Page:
Fortunately a USMC marketing specialist for the F-35 was there to help:
Asked how secure the future of MCAS and the F-35 might be, De Jong responded that he's encouraged by three things
First, Lockheed Martin, builder of the F-35, is a “savvy” company, he said, and has operations in every state so there would be a lot of support for it. Second, several countries have the same scenario as the U.S.: aging aircraft and nothing to replace them except the F-35. Third is the $400 million investment in MCAS Yuma.
Yuma can rest safe. Test pilots will start parking F-35s there by the end of the year. Test pilots because student pilots don't start training, until the end of the year.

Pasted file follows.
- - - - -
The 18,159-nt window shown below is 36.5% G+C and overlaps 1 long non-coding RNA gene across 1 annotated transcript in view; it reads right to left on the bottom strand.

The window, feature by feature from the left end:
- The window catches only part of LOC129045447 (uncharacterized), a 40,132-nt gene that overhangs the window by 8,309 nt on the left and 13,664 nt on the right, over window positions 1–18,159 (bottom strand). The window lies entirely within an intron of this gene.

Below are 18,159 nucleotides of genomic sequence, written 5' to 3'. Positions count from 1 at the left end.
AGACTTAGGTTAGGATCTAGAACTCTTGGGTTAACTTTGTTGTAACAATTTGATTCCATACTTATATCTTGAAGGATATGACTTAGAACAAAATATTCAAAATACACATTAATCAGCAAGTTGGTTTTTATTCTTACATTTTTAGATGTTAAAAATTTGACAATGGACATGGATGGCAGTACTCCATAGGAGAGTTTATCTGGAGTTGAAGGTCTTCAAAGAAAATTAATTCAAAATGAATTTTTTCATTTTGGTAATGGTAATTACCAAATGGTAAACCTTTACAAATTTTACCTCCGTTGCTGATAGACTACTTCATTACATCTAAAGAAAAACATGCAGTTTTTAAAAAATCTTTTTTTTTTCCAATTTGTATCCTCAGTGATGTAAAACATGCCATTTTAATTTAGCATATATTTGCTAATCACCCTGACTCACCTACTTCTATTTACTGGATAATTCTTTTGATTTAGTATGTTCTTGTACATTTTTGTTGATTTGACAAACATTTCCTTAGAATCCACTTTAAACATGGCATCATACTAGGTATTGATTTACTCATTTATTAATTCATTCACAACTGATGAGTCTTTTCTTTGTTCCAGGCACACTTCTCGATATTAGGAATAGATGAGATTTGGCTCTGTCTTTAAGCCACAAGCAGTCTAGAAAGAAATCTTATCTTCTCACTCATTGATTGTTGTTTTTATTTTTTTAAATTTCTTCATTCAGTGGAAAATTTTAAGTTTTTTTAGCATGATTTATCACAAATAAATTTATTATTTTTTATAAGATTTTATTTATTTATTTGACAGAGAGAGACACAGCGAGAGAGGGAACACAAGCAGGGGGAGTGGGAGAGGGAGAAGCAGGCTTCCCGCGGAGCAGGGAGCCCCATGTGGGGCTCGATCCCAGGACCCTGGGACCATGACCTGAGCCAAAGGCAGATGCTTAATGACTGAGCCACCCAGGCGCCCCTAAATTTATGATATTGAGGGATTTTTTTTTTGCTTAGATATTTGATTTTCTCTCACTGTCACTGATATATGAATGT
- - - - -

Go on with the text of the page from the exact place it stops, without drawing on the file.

Many can see the benefits of a defective combat aircraft concept which has no worth toward defending the nation:
Evan Fuller, general manager of the Radisson Hotel, told the gathering that he has seen a 30 percent increase in government guests in the first quarter of the year over the previous year. Many of them are with Lockheed Martin and other defense contractors.
Don Peterson, owner of DPE, said his company was awarded $25 million in contracts at MCAS from concrete to electrical work. That has enabled him to nearly double his work force from 95 last year to 189 today, with many of the hirees people he had been forced to lay off with the economic downturn. He also has purchased millions of dollars in materials from other local businesses.
Peterson's grateful for the work he has at MCAS and is “excited to hear about the upcoming work. I hope to be a part of that, too.”